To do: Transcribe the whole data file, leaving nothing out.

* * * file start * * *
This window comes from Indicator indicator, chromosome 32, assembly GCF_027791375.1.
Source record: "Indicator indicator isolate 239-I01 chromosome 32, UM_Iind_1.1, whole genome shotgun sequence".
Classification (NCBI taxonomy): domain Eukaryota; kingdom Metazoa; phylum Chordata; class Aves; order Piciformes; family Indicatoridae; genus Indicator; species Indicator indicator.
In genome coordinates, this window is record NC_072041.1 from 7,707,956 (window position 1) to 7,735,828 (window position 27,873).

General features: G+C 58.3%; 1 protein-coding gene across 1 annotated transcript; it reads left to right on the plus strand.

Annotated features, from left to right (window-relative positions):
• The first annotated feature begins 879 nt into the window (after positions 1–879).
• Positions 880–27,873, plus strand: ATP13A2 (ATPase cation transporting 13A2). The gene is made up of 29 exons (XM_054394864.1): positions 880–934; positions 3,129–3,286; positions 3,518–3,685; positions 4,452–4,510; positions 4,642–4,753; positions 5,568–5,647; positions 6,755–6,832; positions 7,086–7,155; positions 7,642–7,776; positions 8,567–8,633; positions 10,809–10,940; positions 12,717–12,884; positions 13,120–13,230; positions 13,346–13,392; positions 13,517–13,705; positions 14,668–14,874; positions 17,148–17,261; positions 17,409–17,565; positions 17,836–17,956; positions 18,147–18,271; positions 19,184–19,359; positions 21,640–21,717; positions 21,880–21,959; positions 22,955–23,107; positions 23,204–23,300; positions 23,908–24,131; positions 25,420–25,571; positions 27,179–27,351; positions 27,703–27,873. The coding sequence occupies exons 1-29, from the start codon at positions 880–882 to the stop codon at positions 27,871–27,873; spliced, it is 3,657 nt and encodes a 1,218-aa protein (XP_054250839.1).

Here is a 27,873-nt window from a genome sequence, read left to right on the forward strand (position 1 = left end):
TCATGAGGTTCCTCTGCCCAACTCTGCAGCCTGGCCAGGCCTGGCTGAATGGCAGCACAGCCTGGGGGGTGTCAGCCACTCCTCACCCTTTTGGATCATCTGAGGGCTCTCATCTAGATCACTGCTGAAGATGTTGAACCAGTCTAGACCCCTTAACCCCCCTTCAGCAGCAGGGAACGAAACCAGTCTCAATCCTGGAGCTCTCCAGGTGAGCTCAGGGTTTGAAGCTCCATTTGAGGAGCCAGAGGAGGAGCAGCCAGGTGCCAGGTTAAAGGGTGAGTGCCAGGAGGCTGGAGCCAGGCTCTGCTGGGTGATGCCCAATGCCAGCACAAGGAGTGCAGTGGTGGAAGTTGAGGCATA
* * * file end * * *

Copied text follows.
This window comes from Indicator indicator, chromosome 32, assembly GCF_027791375.1.
Source record: "Indicator indicator isolate 239-I01 chromosome 32, UM_Iind_1.1, whole genome shotgun sequence".
Classification (NCBI taxonomy): domain Eukaryota; kingdom Metazoa; phylum Chordata; class Aves; order Piciformes; family Indicatoridae; genus Indicator; species Indicator indicator.
In genome coordinates, this window is record NC_072041.1 from 7,707,956 (window position 1) to 7,735,828 (window position 27,873).

General features: G+C 58.3%; 1 protein-coding gene across 1 annotated transcript; it reads left to right on the plus strand.

Annotated features, from left to right (window-relative positions):
• The first annotated feature begins 879 nt into the window (after positions 1–879).
• Positions 880–27,873, plus strand: ATP13A2 (ATPase cation transporting 13A2). The gene is made up of 29 exons (XM_054394864.1): positions 880–934; positions 3,129–3,286; positions 3,518–3,685; positions 4,452–4,510; positions 4,642–4,753; positions 5,568–5,647; positions 6,755–6,832; positions 7,086–7,155; positions 7,642–7,776; positions 8,567–8,633; positions 10,809–10,940; positions 12,717–12,884; positions 13,120–13,230; positions 13,346–13,392; positions 13,517–13,705; positions 14,668–14,874; positions 17,148–17,261; positions 17,409–17,565; positions 17,836–17,956; positions 18,147–18,271; positions 19,184–19,359; positions 21,640–21,717; positions 21,880–21,959; positions 22,955–23,107; positions 23,204–23,300; positions 23,908–24,131; positions 25,420–25,571; positions 27,179–27,351; positions 27,703–27,873. The coding sequence occupies exons 1-29, from the start codon at positions 880–882 to the stop codon at positions 27,871–27,873; spliced, it is 3,657 nt and encodes a 1,218-aa protein (XP_054250839.1).

Here is a 27,873-nt window from a genome sequence, read left to right on the forward strand (position 1 = left end):
TCATGAGGTTCCTCTGCCCAACTCTGCAGCCTGGCCAGGCCTGGCTGAATGGCAGCACAGCCTGGGGGGTGTCAGCCACTCCTCACCCTTTTGGATCATCTGAGGGCTCTCATCTAGATCACTGCTGAAGATGTTGAACCAGTCTAGACCCCTTAACCCCCCTTCAGCAGCAGGGAACGAAACCAGTCTCAATCCTGGAGCTCTCCAGGTGAGCTCAGGGTTTGAAGCTCCATTTGAGGAGCCAGAGGAGGAGCAGCCAGGTGCCAGGTTAAAGGGTGAGTGCCAGGAGGCTGGAGCCAGGCTCTGCTGGGTGATGCCCAATGCCAGCACAAGGAGTGCAGTGGTGGAAGTTGAGGCATA